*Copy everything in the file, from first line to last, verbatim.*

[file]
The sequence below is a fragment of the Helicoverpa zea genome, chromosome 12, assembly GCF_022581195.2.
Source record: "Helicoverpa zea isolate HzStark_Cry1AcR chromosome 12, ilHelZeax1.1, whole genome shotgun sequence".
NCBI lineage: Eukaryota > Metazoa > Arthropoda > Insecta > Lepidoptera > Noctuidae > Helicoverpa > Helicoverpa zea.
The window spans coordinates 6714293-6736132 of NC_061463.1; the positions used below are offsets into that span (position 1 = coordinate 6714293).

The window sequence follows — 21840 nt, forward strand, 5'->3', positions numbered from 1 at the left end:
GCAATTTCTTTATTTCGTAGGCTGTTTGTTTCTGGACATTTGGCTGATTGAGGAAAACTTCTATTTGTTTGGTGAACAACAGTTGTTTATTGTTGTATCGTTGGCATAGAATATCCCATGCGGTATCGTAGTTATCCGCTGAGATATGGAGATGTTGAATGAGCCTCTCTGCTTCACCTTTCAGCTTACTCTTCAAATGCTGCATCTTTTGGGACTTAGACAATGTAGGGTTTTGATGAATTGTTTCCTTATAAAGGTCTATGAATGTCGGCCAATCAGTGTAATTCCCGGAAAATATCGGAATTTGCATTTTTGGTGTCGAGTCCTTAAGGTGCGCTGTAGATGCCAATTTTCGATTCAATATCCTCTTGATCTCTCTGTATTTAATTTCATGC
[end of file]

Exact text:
The sequence below is a fragment of the Helicoverpa zea genome, chromosome 12, assembly GCF_022581195.2.
Source record: "Helicoverpa zea isolate HzStark_Cry1AcR chromosome 12, ilHelZeax1.1, whole genome shotgun sequence".
NCBI lineage: Eukaryota > Metazoa > Arthropoda > Insecta > Lepidoptera > Noctuidae > Helicoverpa > Helicoverpa zea.
The window spans coordinates 6714293-6736132 of NC_061463.1; the positions used below are offsets into that span (position 1 = coordinate 6714293).

The window sequence follows — 21840 nt, forward strand, 5'->3', positions numbered from 1 at the left end:
GCAATTTCTTTATTTCGTAGGCTGTTTGTTTCTGGACATTTGGCTGATTGAGGAAAACTTCTATTTGTTTGGTGAACAACAGTTGTTTATTGTTGTATCGTTGGCATAGAATATCCCATGCGGTATCGTAGTTATCCGCTGAGATATGGAGATGTTGAATGAGCCTCTCTGCTTCACCTTTCAGCTTACTCTTCAAATGCTGCATCTTTTGGGACTTAGACAATGTAGGGTTTTGATGAATTGTTTCCTTATAAAGGTCTATGAATGTCGGCCAATCAGTGTAATTCCCGGAAAATATCGGAATTTGCATTTTTGGTGTCGAGTCCTTAAGGTGCGCTGTAGATGCCAATTTTCGATTCAATATCCTCTTGATCTCTCTGTATTTAATTTCATGC